Angelenos call: Good jobs, dignity, elect Obama

LOS ANGELES — “From Labor Day to Election Day we are in the final stretch of our Fight for Good Jobs campaign and we must sprint to the finish on Nov. 4” with a voter turnout to elect Barack Obama as president, said Los Angeles labor leader Maria Elena Durazo here at the Sept. 1 Labor Day breakfast at the Cathedral of Our Lady of Los Angeles.

Hundreds of labor leaders and rank and file activists cheered Durazo, the executive secretary of the Los Angeles County Federation of Labor, made up of 350 labor locals and 845,000 workers, as they signed cards to be Obama worksite coordinators, support the Employee Free Choice Act, work in phone banks and support organizing and contract efforts.

Durazo, as well as Los Angeles Mayor Antonio Villaraigosa, spoke of the unity to change the nation’s direction that matured at the Democratic Party convention in Denver. Durazo said Obama “is in the tradition of Lincoln, Franklin Roosevelt and John Kennedy. We cannot sit back and watch it happen. We have to make it happen.”

Villaraigosa said the Aug. 28 rally of “80,000-plus in Denver’s stadium was something special. You could feel [Obama’s] strength, to be commander in chief, who will not be demagogued or marginalized” by the right wing.

For the past decade the L.A. federation has been a national leader in organizing, contract and electoral struggles by developing strong unity based on rank and file activism and leadership. This spring, with the slogan “Fight for Good Jobs,” thousands marched for a unified approach to contract struggles of 350,000 workers, organizing drives of 30,000 workers, and mobilizing for the California primaries. Now these activists are mobilizing to get out the vote of hundreds of thousands of Los Angeles unionists as well as in battleground states, especially the 85,000 union voters in neighboring Nevada.

Some 40 worksite Obama coordinators each spoke briefly of their union issues and electoral efforts. They spoke of their enthusiasm for Obama as well as civil rights and political leader state Sen. Mark Ridley, who is running to become a member of the powerful Los Angeles County Board of Supervisors.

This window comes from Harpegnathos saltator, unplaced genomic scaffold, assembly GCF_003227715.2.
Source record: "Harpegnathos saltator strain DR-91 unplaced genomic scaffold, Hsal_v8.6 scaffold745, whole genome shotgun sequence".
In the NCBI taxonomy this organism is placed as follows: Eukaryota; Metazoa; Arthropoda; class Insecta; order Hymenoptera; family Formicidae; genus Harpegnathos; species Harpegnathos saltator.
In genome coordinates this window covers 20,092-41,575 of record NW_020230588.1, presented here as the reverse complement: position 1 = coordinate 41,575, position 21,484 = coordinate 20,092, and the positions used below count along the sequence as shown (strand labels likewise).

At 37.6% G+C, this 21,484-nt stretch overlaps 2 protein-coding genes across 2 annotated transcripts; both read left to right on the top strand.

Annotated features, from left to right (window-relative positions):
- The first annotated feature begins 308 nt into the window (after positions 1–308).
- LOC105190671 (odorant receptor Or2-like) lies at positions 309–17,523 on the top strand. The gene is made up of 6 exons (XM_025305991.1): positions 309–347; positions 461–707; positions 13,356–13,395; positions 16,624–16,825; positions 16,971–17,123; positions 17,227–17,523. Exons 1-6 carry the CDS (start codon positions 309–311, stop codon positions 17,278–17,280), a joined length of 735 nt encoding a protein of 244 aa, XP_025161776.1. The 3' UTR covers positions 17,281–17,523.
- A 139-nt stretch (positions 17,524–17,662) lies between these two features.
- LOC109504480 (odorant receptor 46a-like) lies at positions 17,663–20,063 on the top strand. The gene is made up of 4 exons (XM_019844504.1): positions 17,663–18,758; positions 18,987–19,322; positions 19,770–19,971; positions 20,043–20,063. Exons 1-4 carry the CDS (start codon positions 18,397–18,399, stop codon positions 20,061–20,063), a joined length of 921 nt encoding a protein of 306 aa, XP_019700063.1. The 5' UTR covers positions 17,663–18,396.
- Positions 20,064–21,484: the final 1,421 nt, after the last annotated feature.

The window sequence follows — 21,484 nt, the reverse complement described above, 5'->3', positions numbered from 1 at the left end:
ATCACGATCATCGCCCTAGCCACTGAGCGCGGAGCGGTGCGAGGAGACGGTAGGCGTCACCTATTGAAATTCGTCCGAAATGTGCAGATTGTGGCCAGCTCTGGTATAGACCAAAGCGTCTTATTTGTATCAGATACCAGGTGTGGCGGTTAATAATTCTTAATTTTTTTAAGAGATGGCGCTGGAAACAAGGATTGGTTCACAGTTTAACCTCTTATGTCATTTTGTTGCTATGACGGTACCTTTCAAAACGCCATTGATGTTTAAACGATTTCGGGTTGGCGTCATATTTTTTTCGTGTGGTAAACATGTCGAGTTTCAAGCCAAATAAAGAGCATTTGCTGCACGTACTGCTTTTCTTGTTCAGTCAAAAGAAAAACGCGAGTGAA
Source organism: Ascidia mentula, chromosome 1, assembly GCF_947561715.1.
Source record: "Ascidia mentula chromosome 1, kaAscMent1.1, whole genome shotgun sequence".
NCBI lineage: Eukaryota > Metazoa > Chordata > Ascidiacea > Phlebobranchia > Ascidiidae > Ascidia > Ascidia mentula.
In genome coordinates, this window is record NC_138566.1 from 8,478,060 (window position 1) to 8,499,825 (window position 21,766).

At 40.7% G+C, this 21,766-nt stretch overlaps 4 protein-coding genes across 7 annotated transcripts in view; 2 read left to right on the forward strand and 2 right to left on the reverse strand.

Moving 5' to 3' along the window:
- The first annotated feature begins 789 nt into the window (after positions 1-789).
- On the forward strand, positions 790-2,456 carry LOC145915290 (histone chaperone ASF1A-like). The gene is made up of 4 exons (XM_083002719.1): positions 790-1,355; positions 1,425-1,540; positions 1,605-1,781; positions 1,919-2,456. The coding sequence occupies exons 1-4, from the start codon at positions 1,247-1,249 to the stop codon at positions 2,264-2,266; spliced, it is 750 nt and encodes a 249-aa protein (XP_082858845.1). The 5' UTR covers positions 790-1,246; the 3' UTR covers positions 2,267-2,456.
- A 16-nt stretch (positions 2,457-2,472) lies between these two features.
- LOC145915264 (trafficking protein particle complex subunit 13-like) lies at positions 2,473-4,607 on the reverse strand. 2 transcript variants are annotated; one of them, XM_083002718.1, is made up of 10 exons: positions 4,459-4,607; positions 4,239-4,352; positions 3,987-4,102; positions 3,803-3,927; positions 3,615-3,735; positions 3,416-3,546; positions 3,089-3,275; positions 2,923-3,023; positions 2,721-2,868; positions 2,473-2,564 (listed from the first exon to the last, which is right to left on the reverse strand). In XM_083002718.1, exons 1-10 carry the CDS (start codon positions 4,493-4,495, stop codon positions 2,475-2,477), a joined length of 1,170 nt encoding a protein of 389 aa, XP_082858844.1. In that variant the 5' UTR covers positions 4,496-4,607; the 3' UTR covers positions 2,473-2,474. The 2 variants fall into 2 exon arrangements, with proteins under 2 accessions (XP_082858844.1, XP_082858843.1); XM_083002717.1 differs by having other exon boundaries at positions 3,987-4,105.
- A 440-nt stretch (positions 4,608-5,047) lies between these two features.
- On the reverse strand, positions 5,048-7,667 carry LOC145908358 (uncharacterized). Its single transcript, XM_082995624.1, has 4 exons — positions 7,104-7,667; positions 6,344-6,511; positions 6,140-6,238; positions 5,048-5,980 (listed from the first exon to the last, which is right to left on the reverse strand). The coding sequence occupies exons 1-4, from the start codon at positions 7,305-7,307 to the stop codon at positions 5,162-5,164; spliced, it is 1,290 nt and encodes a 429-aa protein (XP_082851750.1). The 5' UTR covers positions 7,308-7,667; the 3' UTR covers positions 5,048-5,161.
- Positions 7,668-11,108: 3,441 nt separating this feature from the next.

After the breakfast hundreds attended the cathedral’s Labor Day mass presided over by Cardinal Roger Mahony, who delivered a sermon on the “Five Spiritual Foundations for Labor Day.” First is respect for the “dignity of each worker,” he said, denouncing “the many forces who see labor not as a human activity but as a commodity” moving to where it is cheapest.

Next, he said, “We must insist that all places of employment must be healthy and safe.” The cardinal then called for much better wages and benefits. He noted that though state and national minimum wages have increased, “they were already 30-40 years behind so that today they do not provide a living wage for families.”

Rights for immigrant workers are also key, said Mahony. “Racist voices beat down the chance for comprehensive immigration reform” last year. He called for 2009 to be the year of its passage. “These working people who build up our country, our economy, cannot be taken for granted,” he said. “Reform will not be automatic and we must speak up for those elected to stand up to negative and racist voices and put reform on the agenda of the first 100 days” of a new administration.

Finally, and most importantly, said Mahony, is workers’ responsibility for “civic involvement,” to continue the role of voter participation in registration, education and getting out the vote.

“This is where the power is located. We can only make progress when we are united on the same issues,” the cardinal said. He concluded that, with unity, this spiritual foundation can “have force and power to bring the changes needed to bear. Si se puede!”